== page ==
EY has reported global revenues of $27.4bn in the year to 30 June 2014, up 6% year on year and up 6.8% in local currency terms, a growth led by emerging markets.
The firm’s service lines all recorded growth. At $11.3bn, assurance remained the dominant area, up 4.5% on 2013 figures. And the firm is set to invest $400m in "state-of-the-art audit technologies and processes" as part of plans to improve audit quality, it reported in its annual report.
Tax followed at $7.2bn, despite growth slowing from 7% in 2013 to 4.3% this year. In particular, EY said it expects the acquisition of Thomson Reuters’ Tax Preparation and Court Accounting Outsourcing businesses in December last year will allow to further expand its tax offering.
Growth in advisory registered below 2013 levels of 18.8%, but remained in the double digits at 14.4% and totalled $6.5bn.
Meanwhile, growth in transaction advisory services accelerated the most from 3% in 2013 to 6.5% in the 2014 financial year, with the service line totalling $2.4bn.
Geographically, despite remaining the firms’ strongest performers, growth in the Americas and Europe Middle East India and Africa (EMEIA) slowed slightly compared to 2013. Conversely, growth accelerated in both Asia-Pacific and Japan.
EMEIA remained the largest overall revenue area with $11.8bn, a 5.1% increase on 2013 levels. The Americas followed close behind with $11.5bn, a 9.1% increase on the previous year.
Revenue levels in Asia-Pacific were up 5.2% to $3bn, while Japan saw the largest acceleration in growth from 0.8% in 2013 to 5.3% this year, totalling revenue of $1.1bn.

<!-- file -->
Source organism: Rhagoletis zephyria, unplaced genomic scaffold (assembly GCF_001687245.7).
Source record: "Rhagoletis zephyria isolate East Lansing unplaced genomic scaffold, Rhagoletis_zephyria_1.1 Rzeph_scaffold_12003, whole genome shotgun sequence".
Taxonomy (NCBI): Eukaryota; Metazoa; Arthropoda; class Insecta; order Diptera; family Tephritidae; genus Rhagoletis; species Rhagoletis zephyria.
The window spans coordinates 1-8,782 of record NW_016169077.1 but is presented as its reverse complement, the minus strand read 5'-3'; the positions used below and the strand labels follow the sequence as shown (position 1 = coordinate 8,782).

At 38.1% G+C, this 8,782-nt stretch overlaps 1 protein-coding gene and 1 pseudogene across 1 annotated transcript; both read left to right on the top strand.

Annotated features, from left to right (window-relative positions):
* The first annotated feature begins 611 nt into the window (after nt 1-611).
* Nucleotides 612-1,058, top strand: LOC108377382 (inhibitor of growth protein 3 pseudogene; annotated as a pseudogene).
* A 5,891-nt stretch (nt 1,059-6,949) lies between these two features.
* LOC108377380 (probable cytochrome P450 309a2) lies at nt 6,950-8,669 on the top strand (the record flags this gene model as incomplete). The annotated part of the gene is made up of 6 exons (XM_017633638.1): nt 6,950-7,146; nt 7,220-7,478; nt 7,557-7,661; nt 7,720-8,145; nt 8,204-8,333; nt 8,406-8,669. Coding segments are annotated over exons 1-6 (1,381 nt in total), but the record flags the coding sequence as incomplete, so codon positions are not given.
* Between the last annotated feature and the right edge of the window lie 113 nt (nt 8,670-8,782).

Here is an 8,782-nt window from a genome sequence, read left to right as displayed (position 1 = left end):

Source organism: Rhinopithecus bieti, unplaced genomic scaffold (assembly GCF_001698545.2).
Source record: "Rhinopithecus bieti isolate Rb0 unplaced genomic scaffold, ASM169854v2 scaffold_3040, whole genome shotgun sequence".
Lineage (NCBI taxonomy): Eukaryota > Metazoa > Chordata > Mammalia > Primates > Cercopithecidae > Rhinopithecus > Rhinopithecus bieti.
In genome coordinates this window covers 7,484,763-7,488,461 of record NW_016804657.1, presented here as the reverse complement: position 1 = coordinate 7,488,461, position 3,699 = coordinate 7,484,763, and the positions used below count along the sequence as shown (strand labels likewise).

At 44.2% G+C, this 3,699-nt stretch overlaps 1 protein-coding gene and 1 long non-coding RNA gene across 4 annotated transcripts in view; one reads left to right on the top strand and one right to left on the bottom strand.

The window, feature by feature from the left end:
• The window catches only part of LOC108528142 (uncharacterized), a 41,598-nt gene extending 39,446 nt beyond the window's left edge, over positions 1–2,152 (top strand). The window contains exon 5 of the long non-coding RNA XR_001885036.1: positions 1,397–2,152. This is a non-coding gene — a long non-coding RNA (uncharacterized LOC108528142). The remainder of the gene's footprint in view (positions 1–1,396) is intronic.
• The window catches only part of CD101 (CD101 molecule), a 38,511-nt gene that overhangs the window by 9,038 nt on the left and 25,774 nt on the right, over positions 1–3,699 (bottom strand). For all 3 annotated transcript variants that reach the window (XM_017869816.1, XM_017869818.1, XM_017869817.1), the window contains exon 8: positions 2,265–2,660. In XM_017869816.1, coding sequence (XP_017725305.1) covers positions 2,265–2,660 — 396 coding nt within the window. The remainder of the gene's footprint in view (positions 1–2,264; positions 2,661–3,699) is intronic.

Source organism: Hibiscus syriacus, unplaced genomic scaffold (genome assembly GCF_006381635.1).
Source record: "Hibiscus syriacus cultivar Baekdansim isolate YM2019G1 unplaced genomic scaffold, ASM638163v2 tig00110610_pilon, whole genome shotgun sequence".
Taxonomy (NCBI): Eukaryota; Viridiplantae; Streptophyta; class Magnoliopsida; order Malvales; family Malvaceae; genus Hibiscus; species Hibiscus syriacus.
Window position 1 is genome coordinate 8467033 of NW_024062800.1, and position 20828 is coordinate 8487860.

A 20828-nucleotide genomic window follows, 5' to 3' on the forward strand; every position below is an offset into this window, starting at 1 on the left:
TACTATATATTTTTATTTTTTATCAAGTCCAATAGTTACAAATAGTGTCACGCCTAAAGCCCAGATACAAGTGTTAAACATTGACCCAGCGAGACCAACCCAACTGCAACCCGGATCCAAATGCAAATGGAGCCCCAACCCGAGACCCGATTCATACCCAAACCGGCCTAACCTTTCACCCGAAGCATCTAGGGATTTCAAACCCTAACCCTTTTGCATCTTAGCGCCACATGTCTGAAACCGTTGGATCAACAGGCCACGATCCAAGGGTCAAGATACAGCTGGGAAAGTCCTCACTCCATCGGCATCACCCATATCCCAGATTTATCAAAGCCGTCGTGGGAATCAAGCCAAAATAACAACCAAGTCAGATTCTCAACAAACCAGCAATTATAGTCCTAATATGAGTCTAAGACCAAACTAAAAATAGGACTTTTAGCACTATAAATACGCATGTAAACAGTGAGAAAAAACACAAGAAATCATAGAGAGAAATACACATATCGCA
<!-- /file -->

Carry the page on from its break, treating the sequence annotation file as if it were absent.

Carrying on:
According to EY global chairman and CEO Mark Weinberger, the results reflect a push towards developing markets.
"Emerging markets will continue to drive economic growth for the foreseeable future," he explained, "By 2020, we’re predicting about 30% of our revenue will be from emerging markets and we have earmarked $1.5bn for investment to support that growth."
Staffing numbers for the most recent financial year were at "an all-time high", according to EY. The network exceeded its 2013 new hire estimate of 55,000 by adding 60,000 employees in the last financial year, bringing its total to 188,292 total employees.
This year also saw the firm’s largest partner intake ever, with 675 partners promoted internally and 324 admitted directly. Of the total 999 new partners, 28% hail from emerging markets and just over a quarter (26%) are women. The firm reported its assurance practice benefited from the largest partner intake.
With these results, EY is likely to remain the third largest accounting network in the world. Deloitte announced global revenues of $34.2bn in the year to 31 May 2014 earlier this week.
While PwC will issue their results for FY13 next month and KPMG will do so in December, it is unlikely that EY will overtake PwC who reported $32.1bn in revenues for FY12. Nor is it likely that KPMG who reported $23.4bn in revenues for FY12 will overtake EY.